Those first kicks fluttered below my belly button in early January. I'll never forget. My offspring wiggled and squirmed inside me, announcing its vitality with every nudge.
I marveled and wondered, Who are you? Who will you be?
I poured over every detail on week-by-week pregnancy apps: you could hear by Christmas, you were the size of a cabbage by mid-January. I stared at the ultrasound pictures; was that your dad's nose? My chin? Unique little fingers?
I wanted to know everything about you; I waited for moments of bonding. But I still had to call you "baby;" I still didn't know your name. Pronouns were particularly problematic; calling you "it" and "he slash she" made you feel like a stranger instead of a co-inhabitant of my body.
Then at the end of the month, the long-awaited appointment. I knew I'd love you no matter what the white-robed ultrasound tech said; I knew I wouldn't love you less even if they said words like "syndrome" or "defect" or "viability." I knew we'd walk away from that darkened room knowing more about you.
We held our breath and each others' hands and heard the news, summed up in three heavenly words: healthy, growing, girl.
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When I was pregnant with my first in 2014, there were plenty of trends starting to catch on in parenting circles, one of which was the gender reveal party. I was in college, overwhelmed with purchasing a house, and bombarded with daily demands, so I didn't even consider holding one. I was over-committed as it was. But I understood exactly why people threw suspenseful, playful parties with close friends and family; everyone was waiting in anticipation to learn about this child they loved but who was still a mystery -- a grand possibility.
When you're pregnant, you know so little about this tiny human who's about to turn your life upside down. That's why I obsessively checked no fewer than six apps and two websites every week to learn about my baby's development; every detail felt like a jigsaw piece building a picture of my child. Calling my family after that 20-week ultrasound was celebratory: Healthy! Growing! Girl!
Fast forward two years. I was again holding my breath and my husband's hands, waiting to hear those sacred words that tell me my second baby is healthy and growing. The news was the same and oh-so-welcome: healthy, growing, girl.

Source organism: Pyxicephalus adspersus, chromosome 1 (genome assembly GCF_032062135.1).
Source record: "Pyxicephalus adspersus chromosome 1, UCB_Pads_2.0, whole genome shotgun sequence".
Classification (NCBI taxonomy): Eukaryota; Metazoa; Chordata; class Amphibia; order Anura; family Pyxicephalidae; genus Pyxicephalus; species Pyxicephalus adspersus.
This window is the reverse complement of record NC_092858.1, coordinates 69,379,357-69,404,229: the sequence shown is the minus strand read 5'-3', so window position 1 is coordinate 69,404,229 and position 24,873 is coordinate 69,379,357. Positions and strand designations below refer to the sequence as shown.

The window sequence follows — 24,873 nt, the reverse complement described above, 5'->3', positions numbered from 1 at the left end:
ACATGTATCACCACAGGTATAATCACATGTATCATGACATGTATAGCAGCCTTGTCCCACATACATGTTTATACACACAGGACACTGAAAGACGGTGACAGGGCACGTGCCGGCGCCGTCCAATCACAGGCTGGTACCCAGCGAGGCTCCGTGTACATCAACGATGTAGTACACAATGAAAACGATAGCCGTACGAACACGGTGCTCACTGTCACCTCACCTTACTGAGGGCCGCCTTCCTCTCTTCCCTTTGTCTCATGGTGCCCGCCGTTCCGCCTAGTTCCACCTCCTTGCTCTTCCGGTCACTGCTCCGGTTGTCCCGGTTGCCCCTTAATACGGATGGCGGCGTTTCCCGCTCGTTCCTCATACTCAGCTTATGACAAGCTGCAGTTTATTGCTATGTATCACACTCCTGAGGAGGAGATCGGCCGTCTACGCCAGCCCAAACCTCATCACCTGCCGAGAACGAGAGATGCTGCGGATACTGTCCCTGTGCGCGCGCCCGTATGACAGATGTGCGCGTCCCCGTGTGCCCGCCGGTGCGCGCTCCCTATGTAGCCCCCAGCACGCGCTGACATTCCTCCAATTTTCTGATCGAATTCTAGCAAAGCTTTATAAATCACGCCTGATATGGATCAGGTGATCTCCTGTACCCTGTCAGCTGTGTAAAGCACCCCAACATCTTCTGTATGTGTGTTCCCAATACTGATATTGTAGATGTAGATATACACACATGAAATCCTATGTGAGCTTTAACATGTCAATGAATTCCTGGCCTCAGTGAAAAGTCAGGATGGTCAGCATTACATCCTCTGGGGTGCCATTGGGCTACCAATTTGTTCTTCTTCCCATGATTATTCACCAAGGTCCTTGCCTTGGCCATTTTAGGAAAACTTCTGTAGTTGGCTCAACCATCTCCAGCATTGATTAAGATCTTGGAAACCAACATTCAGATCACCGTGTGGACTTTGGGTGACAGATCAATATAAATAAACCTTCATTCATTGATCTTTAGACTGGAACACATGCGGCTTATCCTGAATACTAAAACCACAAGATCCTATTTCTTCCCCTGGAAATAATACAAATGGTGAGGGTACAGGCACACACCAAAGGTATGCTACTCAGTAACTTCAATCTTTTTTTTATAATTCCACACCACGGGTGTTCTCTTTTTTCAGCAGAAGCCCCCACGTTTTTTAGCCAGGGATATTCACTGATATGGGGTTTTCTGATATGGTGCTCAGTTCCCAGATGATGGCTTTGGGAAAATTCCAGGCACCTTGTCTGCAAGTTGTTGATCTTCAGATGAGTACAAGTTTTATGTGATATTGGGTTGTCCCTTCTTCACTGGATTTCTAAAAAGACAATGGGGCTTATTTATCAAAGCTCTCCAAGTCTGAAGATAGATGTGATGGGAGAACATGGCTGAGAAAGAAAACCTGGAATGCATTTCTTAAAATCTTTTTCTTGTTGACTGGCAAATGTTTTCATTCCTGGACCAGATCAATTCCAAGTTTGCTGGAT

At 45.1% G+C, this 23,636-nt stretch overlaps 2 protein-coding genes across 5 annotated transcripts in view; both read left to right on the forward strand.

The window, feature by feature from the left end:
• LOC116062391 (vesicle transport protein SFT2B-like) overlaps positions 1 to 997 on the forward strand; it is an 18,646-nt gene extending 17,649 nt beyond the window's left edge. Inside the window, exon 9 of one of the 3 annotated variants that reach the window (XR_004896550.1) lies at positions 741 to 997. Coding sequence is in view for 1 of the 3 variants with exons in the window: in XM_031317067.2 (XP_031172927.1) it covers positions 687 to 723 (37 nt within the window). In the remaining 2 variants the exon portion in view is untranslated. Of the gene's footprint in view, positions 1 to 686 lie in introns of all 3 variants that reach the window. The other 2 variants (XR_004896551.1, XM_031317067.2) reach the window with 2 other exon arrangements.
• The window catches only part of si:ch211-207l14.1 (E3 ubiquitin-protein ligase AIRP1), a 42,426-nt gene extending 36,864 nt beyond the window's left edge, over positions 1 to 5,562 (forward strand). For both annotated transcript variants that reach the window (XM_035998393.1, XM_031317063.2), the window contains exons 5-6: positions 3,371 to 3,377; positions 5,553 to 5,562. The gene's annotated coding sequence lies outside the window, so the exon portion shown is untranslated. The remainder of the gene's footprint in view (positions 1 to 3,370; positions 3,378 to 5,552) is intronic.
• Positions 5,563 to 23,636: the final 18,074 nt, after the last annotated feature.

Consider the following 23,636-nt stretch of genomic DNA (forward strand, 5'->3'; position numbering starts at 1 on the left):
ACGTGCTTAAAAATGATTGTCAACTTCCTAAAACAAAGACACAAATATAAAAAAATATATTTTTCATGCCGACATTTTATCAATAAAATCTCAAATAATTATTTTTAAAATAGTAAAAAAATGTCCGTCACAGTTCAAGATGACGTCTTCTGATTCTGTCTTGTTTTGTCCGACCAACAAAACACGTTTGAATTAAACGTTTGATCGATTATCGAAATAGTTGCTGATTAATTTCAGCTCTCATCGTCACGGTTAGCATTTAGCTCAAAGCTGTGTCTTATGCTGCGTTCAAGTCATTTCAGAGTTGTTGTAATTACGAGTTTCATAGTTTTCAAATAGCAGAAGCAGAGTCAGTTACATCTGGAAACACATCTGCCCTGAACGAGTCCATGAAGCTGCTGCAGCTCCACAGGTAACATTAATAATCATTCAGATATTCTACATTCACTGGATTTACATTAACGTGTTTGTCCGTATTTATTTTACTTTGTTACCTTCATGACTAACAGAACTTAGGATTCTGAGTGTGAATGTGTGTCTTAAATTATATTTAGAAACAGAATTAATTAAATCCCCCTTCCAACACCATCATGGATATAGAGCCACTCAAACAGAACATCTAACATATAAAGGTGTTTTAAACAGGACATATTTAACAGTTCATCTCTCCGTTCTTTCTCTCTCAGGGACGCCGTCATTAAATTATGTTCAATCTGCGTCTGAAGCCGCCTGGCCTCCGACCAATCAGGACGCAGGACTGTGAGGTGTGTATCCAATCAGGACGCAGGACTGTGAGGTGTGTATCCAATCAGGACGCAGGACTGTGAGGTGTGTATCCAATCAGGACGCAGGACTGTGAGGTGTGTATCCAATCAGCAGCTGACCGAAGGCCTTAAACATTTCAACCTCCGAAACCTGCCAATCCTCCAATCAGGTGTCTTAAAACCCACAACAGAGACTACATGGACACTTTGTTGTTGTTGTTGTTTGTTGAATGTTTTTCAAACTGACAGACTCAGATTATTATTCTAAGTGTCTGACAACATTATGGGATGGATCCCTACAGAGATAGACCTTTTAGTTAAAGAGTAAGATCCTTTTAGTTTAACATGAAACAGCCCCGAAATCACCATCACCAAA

This time, we decided to tell our family with some whimsy and fun; we threw a gender reveal party. With little fuss, zero Pinterest inspiration, and a quick text message invitation, our closest friends and family gathered to cut a cake and share in our excitement. It's a night I'll always remember; the love from these people for our unborn daughter was palpable.
But recently, I read a few articles challenging and cautioning against gender reveal parties. As a feminist, some of their points resonated with me; I'm also passionate about bucking oppressive gender stereotypes. But an underlying assumption in the pieces I read bothered me: the assumption that gender reveal parties are, by default, celebrating and reinforcing gender stereotypes for an unborn child. Here's the thing: I think that assumption is bogus.
I'm guessing many parents are like me; they wish they could know more about their babies before they're born. Most parents would be thrilled to be able to say, "We're having a child who loves singing, is exceptionally kind, and wants to go to med school." But you don't know anything about your child. Gender reveal parties are in the same vein of those birth announcements with truly mundane information; birth weight, length, and time of arrival are no more indicative of a child's personality than their biological sex. But as a new parent, this prosaic data is precious; it's all they know about this new bundle of potential and promise.
That's why parents celebrate with their family when they learn their child's sex; it's one of the few pieces of information you can know before your child starts revealing and developing their own unique personality. If parents could find out their unborn children's eye color, you'd probably see a rash of eye color reveal parties.
Ultimately, the pushback against gender reveal parties can start valuable conversations about how we're parenting and what we're expecting of our children, but it shouldn't descend into yet another way to make parents feel guilty. So go ahead; get a cake or a box of balloons or a bucket of paint and invite your friends and family over. You can eschew gender stereotypes and reveal your child's sex at a party -- they're not mutually exclusive.
Emily Fisk swore she'd never be a mommy blogger, so now we all have something to laugh about together. From a cozy valley in Idaho, Emily writes between work deadlines and toddler tantrums. Follow along at emilyfisk.com.